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Thank you for visiting the Chowchilla Water District Web site. As one of the largest agricultural centers in the world, the San Joaquin Valley is dependent on the surface water and groundwater that districts such as CWD provide. CWD is dedicated to providing quality water and services to the agricultural growers and communities in portions of Madera and Merced Counties. Dependable deliveries and efficient water management practices are not only policy but promises that CWD has kept for over sixty years.

Water Rate Set at $55 per Acre-Foot

The CWD Board of Directors set the water rate at $55 dollars per acre-foot for the 2013 water season.   With the passage of the $22 per acre Capital Repayment Assessment last year, it was possible to avoid the huge increase that would have been necessary in a dry year like this without it.

Start Date for Water Season Tenatively Set For June 17th

It would take a biblical downpour to improve the water supply this year. At this point that doesn’t appear to be in the cards. The Board of Directors has tentatively set the start date for the 2013 Water Season as June 17th. The water season will likely run for about 6 weeks.

High Speed Rail Lawsuit Settled

CWD and four other petitioners recently settled their lawsuit against the California High Speed Rail Authority (CHSRA). The CHSRA agreed to fully and promptly mitigate direct impacts from the High Speed Rail Project to CWD’s operation and maintenance of its water conveyance and delivery facilities. CHSRA agreed to implement effective mitigation, such as underpasses, to provide reasonable access for CWD’s personnel, vehicles and maintenance equipment to get from one side of the High Speed Rail Project to the other at locations where the High Speed Rail Project crosses CWD facilities and to implement other measures such that CWD’s operation and maintenance of its facilities is not significantly impaired or made significantly more expensive due to the High Speed Rail Project.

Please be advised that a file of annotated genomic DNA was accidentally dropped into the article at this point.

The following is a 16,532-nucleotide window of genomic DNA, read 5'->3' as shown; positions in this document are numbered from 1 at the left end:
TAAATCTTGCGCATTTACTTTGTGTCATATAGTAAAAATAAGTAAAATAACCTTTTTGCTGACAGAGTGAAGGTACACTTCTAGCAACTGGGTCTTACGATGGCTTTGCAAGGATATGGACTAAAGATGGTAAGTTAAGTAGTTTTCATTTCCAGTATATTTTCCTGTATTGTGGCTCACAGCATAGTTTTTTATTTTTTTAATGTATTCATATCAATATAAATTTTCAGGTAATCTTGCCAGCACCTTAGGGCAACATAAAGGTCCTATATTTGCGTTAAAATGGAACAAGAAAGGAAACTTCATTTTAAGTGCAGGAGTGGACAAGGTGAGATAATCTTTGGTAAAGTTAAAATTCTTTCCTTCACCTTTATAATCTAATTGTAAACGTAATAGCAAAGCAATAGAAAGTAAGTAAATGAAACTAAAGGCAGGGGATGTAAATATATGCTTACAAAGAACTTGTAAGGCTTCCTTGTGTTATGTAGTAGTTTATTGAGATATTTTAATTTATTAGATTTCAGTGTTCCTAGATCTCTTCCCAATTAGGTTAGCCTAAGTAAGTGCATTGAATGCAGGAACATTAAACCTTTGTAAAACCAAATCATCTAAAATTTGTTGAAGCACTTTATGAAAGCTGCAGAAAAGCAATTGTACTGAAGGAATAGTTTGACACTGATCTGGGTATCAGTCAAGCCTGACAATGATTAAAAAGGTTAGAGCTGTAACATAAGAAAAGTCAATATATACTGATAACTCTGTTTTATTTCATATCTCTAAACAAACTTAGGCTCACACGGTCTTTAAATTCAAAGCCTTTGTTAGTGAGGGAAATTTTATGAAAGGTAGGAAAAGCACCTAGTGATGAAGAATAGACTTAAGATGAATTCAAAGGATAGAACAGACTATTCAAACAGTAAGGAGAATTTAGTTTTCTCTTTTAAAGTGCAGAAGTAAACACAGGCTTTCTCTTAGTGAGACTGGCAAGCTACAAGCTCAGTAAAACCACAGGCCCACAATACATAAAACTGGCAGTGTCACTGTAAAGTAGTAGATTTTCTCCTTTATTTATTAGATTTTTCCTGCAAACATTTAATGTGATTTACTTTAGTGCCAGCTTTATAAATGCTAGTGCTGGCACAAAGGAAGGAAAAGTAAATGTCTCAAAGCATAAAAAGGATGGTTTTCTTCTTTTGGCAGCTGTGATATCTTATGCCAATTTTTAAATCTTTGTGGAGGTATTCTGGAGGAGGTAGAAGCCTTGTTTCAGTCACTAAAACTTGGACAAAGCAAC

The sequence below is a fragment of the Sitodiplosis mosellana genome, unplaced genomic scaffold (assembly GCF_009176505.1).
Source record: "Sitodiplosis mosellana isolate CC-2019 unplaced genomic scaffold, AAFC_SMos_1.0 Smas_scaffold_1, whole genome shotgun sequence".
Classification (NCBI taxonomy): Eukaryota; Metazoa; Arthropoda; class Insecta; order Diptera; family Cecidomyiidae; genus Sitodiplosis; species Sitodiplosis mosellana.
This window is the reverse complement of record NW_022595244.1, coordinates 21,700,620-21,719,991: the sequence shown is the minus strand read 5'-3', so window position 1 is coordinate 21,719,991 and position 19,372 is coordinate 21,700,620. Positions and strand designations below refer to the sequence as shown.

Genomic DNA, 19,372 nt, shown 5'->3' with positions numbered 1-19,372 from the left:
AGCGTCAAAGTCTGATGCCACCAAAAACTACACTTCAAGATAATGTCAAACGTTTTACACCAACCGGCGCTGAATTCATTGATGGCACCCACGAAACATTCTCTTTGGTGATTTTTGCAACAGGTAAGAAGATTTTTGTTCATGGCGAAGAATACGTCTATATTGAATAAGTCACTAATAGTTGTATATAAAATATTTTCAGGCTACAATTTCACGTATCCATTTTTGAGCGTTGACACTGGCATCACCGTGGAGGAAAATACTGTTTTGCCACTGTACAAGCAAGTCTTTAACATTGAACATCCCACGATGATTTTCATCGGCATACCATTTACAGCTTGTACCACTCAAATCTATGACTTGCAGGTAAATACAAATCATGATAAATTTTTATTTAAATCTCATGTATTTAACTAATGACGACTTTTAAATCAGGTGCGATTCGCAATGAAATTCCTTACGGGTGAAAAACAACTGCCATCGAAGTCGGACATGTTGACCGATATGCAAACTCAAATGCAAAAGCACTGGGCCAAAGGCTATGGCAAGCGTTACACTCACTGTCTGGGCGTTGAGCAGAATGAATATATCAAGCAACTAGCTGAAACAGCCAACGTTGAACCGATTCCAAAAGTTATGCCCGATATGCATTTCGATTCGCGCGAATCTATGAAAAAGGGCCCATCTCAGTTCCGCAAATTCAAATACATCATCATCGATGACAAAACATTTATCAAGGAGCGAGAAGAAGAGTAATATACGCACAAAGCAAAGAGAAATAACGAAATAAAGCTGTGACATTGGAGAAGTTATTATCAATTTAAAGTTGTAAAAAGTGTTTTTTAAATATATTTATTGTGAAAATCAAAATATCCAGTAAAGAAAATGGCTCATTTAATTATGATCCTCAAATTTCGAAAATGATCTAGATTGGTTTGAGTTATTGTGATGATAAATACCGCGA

Inflow to Eastman Lake Continues to Dwindle

So far this year there has only been 17,257 acre-feet of inflow to Eastman Lake. The average annual inflow is about 72,000 acre-feet. Inflow in 2011 was 173,820 acre-feet but was only 15,219 acre-feet in 2012. Storage in Eastman Lake is currently 50,041 acre-feet and inflow is 13 cfs.

Bureau of Reclamation Reduces Declaration to 50% Class 1 Water

The Bureau of Reclamation reduced the water supply declaration to 50 percent Class 1 water for Friant Division districts based on the April 1st Department of Water Resources 90% exceedance water supply forecast. The Bureau of Reclamation will update its water supply declaration again during the month of May.